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A Hummel Report Investigation

Security or Convinience?

Next time you visit the Rhode Island State House be sure and pack a pair of walking shoes.  That's because two dozen metered parking spots for the public on Smith Street are now `reserved' - for people who work inside the building and are being displaced from parking in the circle adjacent to the front of the State House. This week Jim Hummel finds out why the state changed the parking - and he tries to determine who scored a select spot.

 

SCRIPT

During the legislative session, getting a parking space at the State House can be challenging.

That challenge just got a little tougher.

That's because two dozen parking spaces - which used to be metered and available to the public - are now reserved, assigned to employees who work for the general officers, the House and Senate, and even the media.

``Our main concerns are safety and security and we brought it to the forefront.''
State Police Lt. David Palmer was assigned to oversee the Capitol Police here 15 months ago. He says  too many cars were clogging up what's known as the horseshoe around the entrance to the State House. Palmer was concerned about rescue vehicles not being able to get through - and who was parking on Smith Street between the State House, the Department of Transportation and the Department of Administration building.

Palmer: ``We have to be diligent in these times.  There are people that don't like the government so this gives us the ability to monitor people out here for any length of time.''

Hummel: ``Do you really have a concern about somebody sitting out on Smith Street - plotting against something at the State House?''

Palmer: ``I think the State Police and the Capitol Police would be derelict in their duty if we don't take  every precaution we can to prevent some disaster  from happening.''
So six months ago a committee formed to determine where the people being displaced would park. Twenty-three spots on the street were converted from meters into reserved spaces. The speaker's office ultimately determined who got how many spots - but we had a hard time getting specifics. Capitol Police are now responsible for enforcement - a violation carries an $85 fine. But Lt.  Palmer declined to provide The Hummel Report the list, referring us to the speaker's office.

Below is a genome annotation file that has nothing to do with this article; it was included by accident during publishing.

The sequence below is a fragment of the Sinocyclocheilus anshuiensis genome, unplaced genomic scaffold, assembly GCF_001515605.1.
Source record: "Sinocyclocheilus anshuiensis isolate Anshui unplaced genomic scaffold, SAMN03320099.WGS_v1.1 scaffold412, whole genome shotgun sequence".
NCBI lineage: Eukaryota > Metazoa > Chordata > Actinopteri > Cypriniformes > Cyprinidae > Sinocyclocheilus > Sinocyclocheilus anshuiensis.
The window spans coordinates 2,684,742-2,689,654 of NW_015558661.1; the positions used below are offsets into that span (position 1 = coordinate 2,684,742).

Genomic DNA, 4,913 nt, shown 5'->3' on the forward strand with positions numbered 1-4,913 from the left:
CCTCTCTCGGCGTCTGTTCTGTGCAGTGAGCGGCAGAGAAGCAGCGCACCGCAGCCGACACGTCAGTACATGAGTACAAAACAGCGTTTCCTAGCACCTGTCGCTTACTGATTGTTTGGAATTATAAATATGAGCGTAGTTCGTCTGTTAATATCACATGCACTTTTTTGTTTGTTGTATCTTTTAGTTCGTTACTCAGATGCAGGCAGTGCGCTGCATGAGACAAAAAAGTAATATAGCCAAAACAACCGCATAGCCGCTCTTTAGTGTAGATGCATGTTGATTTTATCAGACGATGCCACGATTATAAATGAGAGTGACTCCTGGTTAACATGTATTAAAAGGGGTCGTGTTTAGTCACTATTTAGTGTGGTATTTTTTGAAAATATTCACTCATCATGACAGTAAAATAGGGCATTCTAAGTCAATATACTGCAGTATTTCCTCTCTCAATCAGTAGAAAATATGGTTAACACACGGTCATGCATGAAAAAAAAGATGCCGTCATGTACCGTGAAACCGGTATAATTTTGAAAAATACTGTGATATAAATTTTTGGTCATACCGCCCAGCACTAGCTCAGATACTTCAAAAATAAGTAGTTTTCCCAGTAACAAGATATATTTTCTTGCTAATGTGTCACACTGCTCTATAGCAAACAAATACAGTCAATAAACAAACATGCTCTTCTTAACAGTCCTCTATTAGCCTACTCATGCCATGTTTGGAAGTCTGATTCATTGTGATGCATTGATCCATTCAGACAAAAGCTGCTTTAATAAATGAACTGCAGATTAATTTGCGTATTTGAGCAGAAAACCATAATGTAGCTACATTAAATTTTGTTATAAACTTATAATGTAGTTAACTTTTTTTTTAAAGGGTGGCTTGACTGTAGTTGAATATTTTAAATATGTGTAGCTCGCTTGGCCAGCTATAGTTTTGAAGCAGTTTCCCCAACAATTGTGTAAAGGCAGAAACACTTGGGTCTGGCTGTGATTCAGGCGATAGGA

The speaker's chief of staff said he does not have a master list and that each office allocated spaces determines who gets one.

Hummel: ``You understand this is political also?''

Palmer: ``I don't look at it as political because if anything...''

Hummel: ``Well  the House Speaker's Chief of Staff is controlling who gets it. That automatically makes it political doesn't it?''

Palmer: ``If you recognize how many people we displaced from this horseshoe, believe me we've displaced a lot of people  who would probably prefer to park on the horseshoe.''

Davis: ``There is no parking. Period. ''

Hummel: ``So where did you park?''

Davis: ``I had to park in a loading zone.''

Guy Davis had the dual challenge this week of trying to pay his taxes at the Department of Administration building and (of) finding a parking spot somewhere near the building. He was clearly irked by what he encountered.

Hummel: ``Across the street they've taken all of  those spots, you see it says reserve, reserve, reserve? Those used to be public meters.''

Davis: ``There's no cars there.''

Hummel: ``What do you think about that?''

Davis: ``That's ridiculous - the state's always crying. The city needs to them money for this  and that, put the meters back! Let the people park. Then there's the handicapped. You think there's only four handicapped people in the state? I don't think so.''

Lt. Palmer says there are meters on streets surrounding the State House and the public can park in the D.O.T lot across the street or the lot in the back of the Department of Administration building. But even during a week when the legislature is off, we found the parking...tight.

Hummel: ``So your message to the person who says. `Oh this is just political and they're taking care of their own,' what do you say to that?"

Palmer: `` I say I don't believe that's the case. Our mentality is always security and safety will always come  before convenience.''

Hummel: ``If you really wanted to secure the perimeter wouldn't you just  eliminate all 23 of those  spots. Was that every discussed? To say no parking on this side?''

Palmer: ``I don't think that's feasible and I don't think that's prudent. There are parking spots as long as  we're comfortable with the people  parking there are not subversive people.''

Hummel: ``Have all those people been vetted? All 23?''

Palmer: ``The people that have placards right now, we have looked at. We recognize who they are and are comfortable with them parking there.

Hummel: ``Background checks?''

Palmer: ``We do our own background  checks.''

Hummel: ``Would it surprise you if I told you those parking spots  went to some preferred people  who work inside the building?''

Davis: ``I know they do,  I know they do. Just those preferred people,  but you try parking there and see what happens, you come out and your car is gone.''

Hummel: ``The Capitol Police say they realize there will be an adjustment period, but by the end of month if  there are people parking in these spots who shouldn't be  here, they're going to get a ticket.

In Providence, Jim Hummel, for The Hummel Report.

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